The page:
Imperial has welcomed the government’s proposal to allow international students to remain in the UK for two years after graduation to find a job.
The change will apply to international students in the UK who start courses at undergraduate level or above from next year onwards.
The move follows campaigning from Imperial College London for precisely this reform.
Last month President Alice Gast wrote in the Daily Telegraph challenging the government to make post-study work visas central to planned immigration reforms.
Around 60 per cent of Imperial’s students are from outside the UK.
At Imperial’s Enterprise Lab for student entrepreneurs 70% of the participants are foreign students and European students are twice as likely than others at Imperial to become student entrepreneurs.
President Alice Gast wrote: “British higher education should be much more than just a successful export.
"According to the Entrepreneurs Network, 49 per cent of Britain’s 100 fastest-growing start-ups have at least one immigrant co-founder, while of our 14 billion-dollar start-ups nine have at least one foreign-born co-founder. New post-study work visas for all Stem graduates would help to retain these brilliant minds.”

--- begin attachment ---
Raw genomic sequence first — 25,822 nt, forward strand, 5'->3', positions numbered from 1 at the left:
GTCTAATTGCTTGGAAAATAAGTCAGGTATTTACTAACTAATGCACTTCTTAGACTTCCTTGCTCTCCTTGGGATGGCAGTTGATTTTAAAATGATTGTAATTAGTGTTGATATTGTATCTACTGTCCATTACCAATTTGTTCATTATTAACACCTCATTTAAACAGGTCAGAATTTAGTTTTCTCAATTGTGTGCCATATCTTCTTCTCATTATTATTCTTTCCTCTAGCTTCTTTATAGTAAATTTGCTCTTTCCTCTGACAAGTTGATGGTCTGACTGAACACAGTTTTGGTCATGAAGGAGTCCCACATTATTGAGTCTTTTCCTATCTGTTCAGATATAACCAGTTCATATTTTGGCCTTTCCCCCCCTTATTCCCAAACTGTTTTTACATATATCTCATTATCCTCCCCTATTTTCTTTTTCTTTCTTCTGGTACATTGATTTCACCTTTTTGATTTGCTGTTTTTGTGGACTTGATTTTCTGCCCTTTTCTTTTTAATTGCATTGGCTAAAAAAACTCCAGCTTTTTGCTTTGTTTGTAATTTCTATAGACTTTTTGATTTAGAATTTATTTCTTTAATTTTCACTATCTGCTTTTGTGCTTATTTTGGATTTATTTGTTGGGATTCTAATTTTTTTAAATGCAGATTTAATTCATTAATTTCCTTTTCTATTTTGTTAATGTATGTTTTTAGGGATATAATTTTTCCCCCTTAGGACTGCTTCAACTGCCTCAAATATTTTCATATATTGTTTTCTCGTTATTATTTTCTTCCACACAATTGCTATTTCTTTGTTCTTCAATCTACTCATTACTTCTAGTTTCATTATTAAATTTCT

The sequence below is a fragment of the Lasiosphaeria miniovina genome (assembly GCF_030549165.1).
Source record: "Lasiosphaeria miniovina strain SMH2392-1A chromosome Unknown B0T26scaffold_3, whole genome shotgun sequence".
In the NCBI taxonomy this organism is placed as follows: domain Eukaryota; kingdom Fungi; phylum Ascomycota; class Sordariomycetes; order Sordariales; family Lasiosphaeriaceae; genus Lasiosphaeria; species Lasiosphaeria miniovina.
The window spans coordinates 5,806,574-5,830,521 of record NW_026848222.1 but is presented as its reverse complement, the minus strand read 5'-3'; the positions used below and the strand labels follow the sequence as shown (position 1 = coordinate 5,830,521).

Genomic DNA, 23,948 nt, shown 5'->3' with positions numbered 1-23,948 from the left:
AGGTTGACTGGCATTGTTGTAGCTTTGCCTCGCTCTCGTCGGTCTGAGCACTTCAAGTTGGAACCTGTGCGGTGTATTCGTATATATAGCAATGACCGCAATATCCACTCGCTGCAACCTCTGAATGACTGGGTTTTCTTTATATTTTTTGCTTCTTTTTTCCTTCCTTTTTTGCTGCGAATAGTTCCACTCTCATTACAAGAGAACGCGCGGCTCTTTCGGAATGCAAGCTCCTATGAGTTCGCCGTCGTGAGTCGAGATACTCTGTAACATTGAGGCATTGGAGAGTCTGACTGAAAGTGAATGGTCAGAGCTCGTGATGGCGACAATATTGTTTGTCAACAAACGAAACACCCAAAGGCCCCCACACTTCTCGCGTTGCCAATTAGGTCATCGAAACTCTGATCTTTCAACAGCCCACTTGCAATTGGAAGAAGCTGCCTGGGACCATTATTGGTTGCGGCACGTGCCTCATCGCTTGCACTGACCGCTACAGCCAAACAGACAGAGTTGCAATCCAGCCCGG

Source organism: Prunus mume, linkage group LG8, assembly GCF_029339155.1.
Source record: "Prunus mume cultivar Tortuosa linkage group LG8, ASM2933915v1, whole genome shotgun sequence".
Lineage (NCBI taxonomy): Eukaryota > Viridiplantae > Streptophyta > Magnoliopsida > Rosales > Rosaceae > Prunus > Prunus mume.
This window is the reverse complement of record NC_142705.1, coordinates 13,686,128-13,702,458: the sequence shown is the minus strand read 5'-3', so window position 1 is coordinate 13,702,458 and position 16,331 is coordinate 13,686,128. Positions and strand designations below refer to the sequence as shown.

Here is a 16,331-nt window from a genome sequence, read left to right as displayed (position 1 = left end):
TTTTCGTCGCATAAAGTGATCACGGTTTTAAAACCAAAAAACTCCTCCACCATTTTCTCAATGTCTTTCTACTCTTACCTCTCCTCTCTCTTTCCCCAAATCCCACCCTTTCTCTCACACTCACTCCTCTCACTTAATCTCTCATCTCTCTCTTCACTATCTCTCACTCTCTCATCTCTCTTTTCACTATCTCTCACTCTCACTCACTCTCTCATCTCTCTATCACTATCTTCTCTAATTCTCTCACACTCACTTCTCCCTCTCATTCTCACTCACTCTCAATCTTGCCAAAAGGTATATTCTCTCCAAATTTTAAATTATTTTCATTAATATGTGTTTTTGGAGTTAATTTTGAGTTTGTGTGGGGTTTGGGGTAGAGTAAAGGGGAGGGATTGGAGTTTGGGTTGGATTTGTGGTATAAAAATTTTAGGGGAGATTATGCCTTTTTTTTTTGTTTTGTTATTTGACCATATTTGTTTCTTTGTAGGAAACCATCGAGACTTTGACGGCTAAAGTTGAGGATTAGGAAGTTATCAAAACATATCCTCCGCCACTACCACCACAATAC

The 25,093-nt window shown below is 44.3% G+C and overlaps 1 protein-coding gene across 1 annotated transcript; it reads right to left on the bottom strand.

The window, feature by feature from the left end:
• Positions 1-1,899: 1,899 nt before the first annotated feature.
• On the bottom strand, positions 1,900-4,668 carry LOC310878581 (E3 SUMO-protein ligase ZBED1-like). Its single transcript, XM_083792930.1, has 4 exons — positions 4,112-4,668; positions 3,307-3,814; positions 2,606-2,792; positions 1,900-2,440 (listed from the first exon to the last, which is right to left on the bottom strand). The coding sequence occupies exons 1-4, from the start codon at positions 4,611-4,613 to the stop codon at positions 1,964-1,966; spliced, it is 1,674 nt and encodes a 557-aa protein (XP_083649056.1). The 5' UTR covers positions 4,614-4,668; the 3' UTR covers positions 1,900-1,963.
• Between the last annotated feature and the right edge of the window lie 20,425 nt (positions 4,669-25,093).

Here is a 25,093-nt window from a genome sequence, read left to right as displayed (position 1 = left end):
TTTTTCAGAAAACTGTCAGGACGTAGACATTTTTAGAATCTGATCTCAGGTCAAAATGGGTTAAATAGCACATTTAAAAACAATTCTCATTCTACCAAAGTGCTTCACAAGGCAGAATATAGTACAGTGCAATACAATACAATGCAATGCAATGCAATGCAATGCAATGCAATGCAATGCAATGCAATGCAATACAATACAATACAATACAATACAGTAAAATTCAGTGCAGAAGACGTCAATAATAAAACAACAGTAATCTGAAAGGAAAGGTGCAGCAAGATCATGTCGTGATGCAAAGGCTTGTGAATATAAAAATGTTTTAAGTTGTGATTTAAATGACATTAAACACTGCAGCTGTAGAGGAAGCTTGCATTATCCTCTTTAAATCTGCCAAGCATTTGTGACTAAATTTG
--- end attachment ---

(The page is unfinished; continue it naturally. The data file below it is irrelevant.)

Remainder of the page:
In her annual address, President Gast called on the government to be “ambitious in liberating mobility for academics and students”.
One of her recommended proposals included “Two-year post-study work visas for all STEM graduates to help meet the UK’s £1.5 billion skills shortage and future-proof businesses.”
International Student entrepreneurs
Many of Imperial’s international students stay in London following graduation to turn their ideas into startups and businesses.
Dutch alumnus Leslie Nooteboom and co-founders co-founders Maya Pindeus, Raunaq Bose are staying in London to develop their AI company for self-driving vehicles, Humanising Autonomy. The software help autonomous vehicles better predict human behaviour such as pedestrians deciding to dart across the road.
Malaysian entrepreneur Faii Ong is building a medtech business Gyrogear in the UK. The company is developing wearable technology that can improve quality of life for people who suffer from hand tremors – such as those with Parkinson’s disease.
American MBA graduate Suresh Jones is developing his company Nutribloc – which produces a drinkable plant-based snack product.
Kazakh theoretical physicist Nadal Sarkytbayev founded fintech firm ApTap and chose to stay in London to grow his company which is developing a personal finance tool to manage bills and subscriptions.
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